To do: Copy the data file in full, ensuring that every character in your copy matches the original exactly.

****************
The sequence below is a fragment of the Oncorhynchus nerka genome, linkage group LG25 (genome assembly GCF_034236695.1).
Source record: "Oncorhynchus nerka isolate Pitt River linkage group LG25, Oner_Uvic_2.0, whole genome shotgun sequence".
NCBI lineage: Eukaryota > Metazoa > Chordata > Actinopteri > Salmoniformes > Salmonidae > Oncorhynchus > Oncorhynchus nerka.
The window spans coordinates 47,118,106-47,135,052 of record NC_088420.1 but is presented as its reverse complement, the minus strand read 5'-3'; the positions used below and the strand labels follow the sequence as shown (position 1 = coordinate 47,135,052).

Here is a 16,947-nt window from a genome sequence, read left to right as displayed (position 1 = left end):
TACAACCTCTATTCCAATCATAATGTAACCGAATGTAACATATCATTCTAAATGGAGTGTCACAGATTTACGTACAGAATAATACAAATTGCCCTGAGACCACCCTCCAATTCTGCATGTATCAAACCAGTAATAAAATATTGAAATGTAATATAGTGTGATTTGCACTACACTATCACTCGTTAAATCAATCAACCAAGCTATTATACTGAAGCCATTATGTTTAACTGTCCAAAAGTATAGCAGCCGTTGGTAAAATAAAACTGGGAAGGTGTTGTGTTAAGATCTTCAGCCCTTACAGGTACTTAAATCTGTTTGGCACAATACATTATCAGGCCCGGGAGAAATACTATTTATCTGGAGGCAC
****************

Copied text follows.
The sequence below is a fragment of the Oncorhynchus nerka genome, linkage group LG25 (genome assembly GCF_034236695.1).
Source record: "Oncorhynchus nerka isolate Pitt River linkage group LG25, Oner_Uvic_2.0, whole genome shotgun sequence".
NCBI lineage: Eukaryota > Metazoa > Chordata > Actinopteri > Salmoniformes > Salmonidae > Oncorhynchus > Oncorhynchus nerka.
The window spans coordinates 47,118,106-47,135,052 of record NC_088420.1 but is presented as its reverse complement, the minus strand read 5'-3'; the positions used below and the strand labels follow the sequence as shown (position 1 = coordinate 47,135,052).

Here is a 16,947-nt window from a genome sequence, read left to right as displayed (position 1 = left end):
TACAACCTCTATTCCAATCATAATGTAACCGAATGTAACATATCATTCTAAATGGAGTGTCACAGATTTACGTACAGAATAATACAAATTGCCCTGAGACCACCCTCCAATTCTGCATGTATCAAACCAGTAATAAAATATTGAAATGTAATATAGTGTGATTTGCACTACACTATCACTCGTTAAATCAATCAACCAAGCTATTATACTGAAGCCATTATGTTTAACTGTCCAAAAGTATAGCAGCCGTTGGTAAAATAAAACTGGGAAGGTGTTGTGTTAAGATCTTCAGCCCTTACAGGTACTTAAATCTGTTTGGCACAATACATTATCAGGCCCGGGAGAAATACTATTTATCTGGAGGCAC